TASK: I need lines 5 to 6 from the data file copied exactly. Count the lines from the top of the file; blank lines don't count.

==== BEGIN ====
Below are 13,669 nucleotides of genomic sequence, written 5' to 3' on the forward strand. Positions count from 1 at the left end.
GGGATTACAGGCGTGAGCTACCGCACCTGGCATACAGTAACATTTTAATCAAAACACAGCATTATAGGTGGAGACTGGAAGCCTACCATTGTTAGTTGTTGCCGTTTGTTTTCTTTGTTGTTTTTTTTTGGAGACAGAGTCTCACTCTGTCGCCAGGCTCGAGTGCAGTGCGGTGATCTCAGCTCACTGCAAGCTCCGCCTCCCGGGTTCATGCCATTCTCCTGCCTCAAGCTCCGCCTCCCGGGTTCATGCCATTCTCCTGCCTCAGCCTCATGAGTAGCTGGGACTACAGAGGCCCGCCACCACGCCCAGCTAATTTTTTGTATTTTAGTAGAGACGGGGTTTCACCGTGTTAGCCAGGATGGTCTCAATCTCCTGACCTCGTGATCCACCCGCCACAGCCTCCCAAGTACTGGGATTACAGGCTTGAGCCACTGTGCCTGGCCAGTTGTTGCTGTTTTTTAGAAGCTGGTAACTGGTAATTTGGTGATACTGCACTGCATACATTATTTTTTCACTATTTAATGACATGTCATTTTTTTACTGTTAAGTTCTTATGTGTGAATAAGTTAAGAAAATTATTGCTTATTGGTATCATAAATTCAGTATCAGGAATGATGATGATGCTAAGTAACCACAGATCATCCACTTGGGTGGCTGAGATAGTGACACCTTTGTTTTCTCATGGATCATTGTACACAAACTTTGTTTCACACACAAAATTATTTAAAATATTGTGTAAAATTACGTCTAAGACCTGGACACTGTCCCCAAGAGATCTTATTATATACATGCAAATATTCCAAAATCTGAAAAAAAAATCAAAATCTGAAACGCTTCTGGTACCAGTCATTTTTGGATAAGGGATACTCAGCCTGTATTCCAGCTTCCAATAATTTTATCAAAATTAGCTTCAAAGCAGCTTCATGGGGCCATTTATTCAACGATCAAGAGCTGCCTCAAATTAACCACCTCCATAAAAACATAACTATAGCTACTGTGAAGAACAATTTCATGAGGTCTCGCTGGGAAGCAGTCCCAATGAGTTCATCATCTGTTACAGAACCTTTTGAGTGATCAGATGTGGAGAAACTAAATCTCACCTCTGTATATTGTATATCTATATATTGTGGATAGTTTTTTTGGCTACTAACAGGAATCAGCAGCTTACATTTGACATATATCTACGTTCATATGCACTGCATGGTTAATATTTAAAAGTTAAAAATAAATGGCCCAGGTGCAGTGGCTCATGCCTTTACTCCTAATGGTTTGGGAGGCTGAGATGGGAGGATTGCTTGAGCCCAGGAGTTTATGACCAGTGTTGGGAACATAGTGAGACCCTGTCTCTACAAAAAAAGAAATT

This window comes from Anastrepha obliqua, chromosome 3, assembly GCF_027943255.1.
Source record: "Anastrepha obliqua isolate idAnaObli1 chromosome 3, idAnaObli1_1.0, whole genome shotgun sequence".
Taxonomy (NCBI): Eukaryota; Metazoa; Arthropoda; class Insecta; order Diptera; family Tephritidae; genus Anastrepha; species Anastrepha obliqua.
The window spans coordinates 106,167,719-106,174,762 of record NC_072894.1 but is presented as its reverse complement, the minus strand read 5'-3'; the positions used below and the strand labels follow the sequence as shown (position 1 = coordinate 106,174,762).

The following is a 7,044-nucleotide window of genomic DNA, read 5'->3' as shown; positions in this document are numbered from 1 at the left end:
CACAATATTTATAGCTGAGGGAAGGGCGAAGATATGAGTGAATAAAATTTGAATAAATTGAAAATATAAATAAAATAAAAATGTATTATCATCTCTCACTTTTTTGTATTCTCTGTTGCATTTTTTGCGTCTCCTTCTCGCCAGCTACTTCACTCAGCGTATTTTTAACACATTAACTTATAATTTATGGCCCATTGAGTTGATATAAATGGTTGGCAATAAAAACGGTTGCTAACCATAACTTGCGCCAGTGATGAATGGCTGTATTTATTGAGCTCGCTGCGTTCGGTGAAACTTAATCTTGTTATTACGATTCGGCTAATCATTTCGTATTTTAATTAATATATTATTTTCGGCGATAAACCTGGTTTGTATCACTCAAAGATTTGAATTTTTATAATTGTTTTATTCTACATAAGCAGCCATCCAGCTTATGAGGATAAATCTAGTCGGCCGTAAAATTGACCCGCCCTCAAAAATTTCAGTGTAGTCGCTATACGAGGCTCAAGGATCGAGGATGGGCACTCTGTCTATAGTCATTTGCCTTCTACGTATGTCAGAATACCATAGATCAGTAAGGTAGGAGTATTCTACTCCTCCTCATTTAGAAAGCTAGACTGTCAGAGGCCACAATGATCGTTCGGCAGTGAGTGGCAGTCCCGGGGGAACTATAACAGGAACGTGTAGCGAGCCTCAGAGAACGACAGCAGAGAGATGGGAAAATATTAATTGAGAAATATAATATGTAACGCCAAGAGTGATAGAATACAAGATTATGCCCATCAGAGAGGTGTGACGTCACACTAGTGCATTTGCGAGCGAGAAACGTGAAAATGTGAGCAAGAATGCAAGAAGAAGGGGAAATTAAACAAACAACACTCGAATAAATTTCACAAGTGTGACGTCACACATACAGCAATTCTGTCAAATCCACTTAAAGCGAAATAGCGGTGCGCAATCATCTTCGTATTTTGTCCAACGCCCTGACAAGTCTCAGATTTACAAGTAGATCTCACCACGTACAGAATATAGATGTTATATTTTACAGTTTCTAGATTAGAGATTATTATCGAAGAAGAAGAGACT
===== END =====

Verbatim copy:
Taxonomy (NCBI): Eukaryota; Metazoa; Arthropoda; class Insecta; order Diptera; family Tephritidae; genus Anastrepha; species Anastrepha obliqua.
The window spans coordinates 106,167,719-106,174,762 of record NC_072894.1 but is presented as its reverse complement, the minus strand read 5'-3'; the positions used below and the strand labels follow the sequence as shown (position 1 = coordinate 106,174,762).